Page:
I enjoyed this book overall, however, I will warn you – it was a harder book to read (for me).
The story has an unusual narrator and time jumps, so it gets hard to pick it back up again if you lie it down. However, I will say the ending is satisfying and I am glad I stuck it out to the finish.
I love noir and Sweden is such a wonderful setting for that genre. In the descriptions, you can feel the author taking you to a dreary, gray town with dreary, gray weather to put you through this very gloomy mystery. The plot is very well written and all at once pervasive and specific.
If you like moody, melancholy Swedish noir then this book is for you.
Purchase your copy here.
Back Cover Copy of Blaze Me A Sun:
In February 1986, the Halland police receive a call from a man who claims to have attacked his first victim. I’m going to do it again, he says before the line cuts off. By the time police officer Sven Jörgensson reaches the crime scene, the woman is taking her last breath. For Sven, this will prove a decisive moment. On the same night, Sweden plunges into a state of shock after the murder of the prime minister. Could there possibly be a connection?
As Sven becomes obsessed with the case, two more fall victim. For years, Sven remains haunted by the murders he cannot solve, fearing the killer will strike again. Having failed to catch him, Sven retires from the police, passing his obsession to his son, who has joined the force to be closer to his father.
Decades later, the case unexpectedly resurfaces when a novelist returns home to Halland amid a failed marriage and a sputtering career. The writer befriends the retired police officer, who helps the novelist—our narrator—unspool the many strands of this engrossing tale about a community confronting its shames and legacies.
About Christoffer Carlsson:
Christoffer Carlsson (1986) was born and raised outside Marbäck, on the west coast of Sweden. Christoffer has a degree in Criminology from the University of Stockholm and has been working as a researcher with the Swedish national coordinator for protecting democracy against violent extremism. In 2012, he was awarded the International European Society of Criminology’s Young Criminologist Award.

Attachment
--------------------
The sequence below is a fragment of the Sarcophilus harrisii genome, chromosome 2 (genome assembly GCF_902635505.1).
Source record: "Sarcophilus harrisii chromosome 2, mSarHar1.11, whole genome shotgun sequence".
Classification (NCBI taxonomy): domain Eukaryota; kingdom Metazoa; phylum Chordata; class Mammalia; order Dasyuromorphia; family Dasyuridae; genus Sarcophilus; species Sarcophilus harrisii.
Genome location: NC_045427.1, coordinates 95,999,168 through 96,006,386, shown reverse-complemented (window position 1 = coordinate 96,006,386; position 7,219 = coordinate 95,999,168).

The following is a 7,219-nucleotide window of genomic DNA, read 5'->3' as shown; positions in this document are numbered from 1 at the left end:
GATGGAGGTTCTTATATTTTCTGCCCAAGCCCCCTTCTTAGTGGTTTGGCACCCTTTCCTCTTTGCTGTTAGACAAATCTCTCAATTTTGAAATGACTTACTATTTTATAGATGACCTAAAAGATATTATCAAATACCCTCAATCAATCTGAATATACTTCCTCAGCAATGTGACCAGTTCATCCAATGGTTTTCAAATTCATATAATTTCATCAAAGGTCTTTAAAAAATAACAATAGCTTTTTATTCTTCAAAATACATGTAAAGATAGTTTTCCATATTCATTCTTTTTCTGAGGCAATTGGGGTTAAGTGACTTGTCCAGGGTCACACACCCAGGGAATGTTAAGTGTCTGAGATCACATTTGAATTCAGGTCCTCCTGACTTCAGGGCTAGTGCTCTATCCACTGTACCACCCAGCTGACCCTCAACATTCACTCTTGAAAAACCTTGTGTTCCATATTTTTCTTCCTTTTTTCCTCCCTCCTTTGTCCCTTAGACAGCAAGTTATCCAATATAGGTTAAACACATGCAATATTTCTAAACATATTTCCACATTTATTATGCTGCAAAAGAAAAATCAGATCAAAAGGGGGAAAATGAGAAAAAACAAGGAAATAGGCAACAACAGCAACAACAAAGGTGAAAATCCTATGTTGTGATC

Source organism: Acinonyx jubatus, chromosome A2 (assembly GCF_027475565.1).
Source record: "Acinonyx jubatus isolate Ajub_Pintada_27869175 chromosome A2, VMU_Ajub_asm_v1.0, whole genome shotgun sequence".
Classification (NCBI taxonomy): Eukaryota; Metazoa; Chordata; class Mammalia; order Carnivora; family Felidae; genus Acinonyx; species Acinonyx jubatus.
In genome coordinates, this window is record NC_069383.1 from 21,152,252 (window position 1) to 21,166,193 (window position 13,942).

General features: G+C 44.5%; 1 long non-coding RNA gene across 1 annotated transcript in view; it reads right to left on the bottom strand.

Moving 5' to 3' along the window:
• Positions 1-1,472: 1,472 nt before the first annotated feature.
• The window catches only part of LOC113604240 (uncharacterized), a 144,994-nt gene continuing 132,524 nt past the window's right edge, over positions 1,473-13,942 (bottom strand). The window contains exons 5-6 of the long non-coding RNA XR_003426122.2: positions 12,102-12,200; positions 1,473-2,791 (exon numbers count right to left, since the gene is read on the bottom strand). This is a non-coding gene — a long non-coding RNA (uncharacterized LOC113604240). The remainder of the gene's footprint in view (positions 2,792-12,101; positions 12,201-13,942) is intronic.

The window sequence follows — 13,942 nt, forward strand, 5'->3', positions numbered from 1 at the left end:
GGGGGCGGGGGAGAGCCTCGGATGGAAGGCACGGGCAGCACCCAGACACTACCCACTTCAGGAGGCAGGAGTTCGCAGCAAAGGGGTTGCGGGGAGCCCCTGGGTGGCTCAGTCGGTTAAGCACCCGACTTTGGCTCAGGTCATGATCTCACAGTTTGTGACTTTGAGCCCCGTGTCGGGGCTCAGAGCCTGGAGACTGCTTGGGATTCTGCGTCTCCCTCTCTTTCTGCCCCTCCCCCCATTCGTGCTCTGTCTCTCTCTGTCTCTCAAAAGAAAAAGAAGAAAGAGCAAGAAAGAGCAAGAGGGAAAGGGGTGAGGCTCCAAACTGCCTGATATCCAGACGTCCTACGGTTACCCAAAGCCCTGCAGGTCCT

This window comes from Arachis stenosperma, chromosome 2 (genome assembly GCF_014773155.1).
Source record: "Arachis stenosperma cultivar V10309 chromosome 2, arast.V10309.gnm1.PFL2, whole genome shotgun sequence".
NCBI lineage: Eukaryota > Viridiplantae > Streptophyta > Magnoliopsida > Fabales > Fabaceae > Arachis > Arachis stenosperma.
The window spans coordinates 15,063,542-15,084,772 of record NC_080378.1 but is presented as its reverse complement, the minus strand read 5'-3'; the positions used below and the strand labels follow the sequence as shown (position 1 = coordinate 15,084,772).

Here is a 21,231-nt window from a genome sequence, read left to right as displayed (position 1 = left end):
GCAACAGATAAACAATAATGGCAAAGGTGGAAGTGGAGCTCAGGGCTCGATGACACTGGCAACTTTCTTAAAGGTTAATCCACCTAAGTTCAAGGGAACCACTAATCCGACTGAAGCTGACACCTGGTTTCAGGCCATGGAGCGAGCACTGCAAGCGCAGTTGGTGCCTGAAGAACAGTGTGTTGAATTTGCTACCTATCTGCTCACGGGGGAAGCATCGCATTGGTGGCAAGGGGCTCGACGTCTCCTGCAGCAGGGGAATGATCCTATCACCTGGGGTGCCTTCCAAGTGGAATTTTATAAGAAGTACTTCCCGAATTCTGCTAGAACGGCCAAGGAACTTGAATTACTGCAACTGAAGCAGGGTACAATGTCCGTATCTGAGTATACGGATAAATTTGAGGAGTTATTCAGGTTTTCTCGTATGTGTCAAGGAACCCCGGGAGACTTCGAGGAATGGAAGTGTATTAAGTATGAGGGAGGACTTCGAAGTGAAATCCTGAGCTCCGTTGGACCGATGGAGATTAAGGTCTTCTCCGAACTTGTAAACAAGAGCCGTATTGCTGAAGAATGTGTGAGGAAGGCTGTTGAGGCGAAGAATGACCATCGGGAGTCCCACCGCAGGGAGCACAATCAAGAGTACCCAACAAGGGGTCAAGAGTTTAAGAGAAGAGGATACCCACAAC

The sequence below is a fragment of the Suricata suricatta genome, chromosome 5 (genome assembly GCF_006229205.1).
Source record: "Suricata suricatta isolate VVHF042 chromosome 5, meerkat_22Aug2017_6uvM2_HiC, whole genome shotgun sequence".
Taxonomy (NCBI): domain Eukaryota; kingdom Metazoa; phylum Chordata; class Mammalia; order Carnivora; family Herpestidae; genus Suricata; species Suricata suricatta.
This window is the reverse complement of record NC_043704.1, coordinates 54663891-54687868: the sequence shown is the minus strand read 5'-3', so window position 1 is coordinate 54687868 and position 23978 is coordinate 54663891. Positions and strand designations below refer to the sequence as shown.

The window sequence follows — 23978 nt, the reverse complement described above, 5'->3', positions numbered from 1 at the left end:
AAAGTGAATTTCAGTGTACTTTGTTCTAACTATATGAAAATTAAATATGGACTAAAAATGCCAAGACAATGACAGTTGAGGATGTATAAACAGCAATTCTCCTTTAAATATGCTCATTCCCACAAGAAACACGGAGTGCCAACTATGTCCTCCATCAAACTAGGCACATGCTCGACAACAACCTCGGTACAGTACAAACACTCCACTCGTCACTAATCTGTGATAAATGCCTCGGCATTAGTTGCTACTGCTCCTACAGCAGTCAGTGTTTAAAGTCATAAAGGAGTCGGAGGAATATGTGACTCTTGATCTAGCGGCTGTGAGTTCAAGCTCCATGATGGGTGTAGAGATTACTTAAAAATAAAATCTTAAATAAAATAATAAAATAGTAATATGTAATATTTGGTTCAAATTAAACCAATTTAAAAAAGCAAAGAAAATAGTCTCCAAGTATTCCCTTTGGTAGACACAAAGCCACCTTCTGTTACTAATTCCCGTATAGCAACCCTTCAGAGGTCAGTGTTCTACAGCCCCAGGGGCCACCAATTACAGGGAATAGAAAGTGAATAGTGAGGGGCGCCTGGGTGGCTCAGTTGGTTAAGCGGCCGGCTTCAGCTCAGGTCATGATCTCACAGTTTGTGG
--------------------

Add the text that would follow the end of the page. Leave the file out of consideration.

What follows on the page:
Carlsson was a voracious reader before he became a precocious writer. A child of the crime genre, he devoured genre classics from Enid Blyton to Mankell and Sjöwall-Wahlöö and, inspired by these, he sent his first manuscript to a publisher at the tender age of eleven. Twelve years later, his critically acclaimed debut novel, The Case of Vincent Franke (Fallet Vincent Franke), was released closely followed by The One-Eyed Rabbit (Den enögda kaninen).
In 2013, Carlsson published his first novel in the series about troubled police officer Leo Junker. The Invisible Man From Salem was named Best Swedish Crime Novel of the Year by the Swedish Crime Writers’ Academy in 2013, making Carlsson the youngest winner of the award ever. The book was also shortlisted for the prestigious Glass Key Award in 2014. The second installment in the series, The Falling Detective, was released in August 2014. The third book, Master, Liar, Traitor, Friend was published in 2015.
In September 2016, Carlsson published his first book for young readers, October is the Coldest Month (Oktober är den kallaste månaden). Shortly after publication, the book was named ‘Best Crime Novel of the Year for Young Readers’ by the Swedish Crime Writers’ Academy.
In 2017, Carlsson finished the beloved series about Leo Junker with the fourth and final installment, The Thin Blue Line.
In March 2019, Carlsson published the literary suspense novel Under the Storm at Albert Bonniers Förlag, which was shortlisted for the Best Swedish Crime Novel of the Year Award. It was followed by the stand alone sequel, Blaze Me a Sun, in the spring of 2021, which garnered stellar reviews and was shortlisted for the Book of the Year Award.
Carlsson is a master of psychological complexity who writes taut, often melancholy page-turners that are loved by readers and critics alike.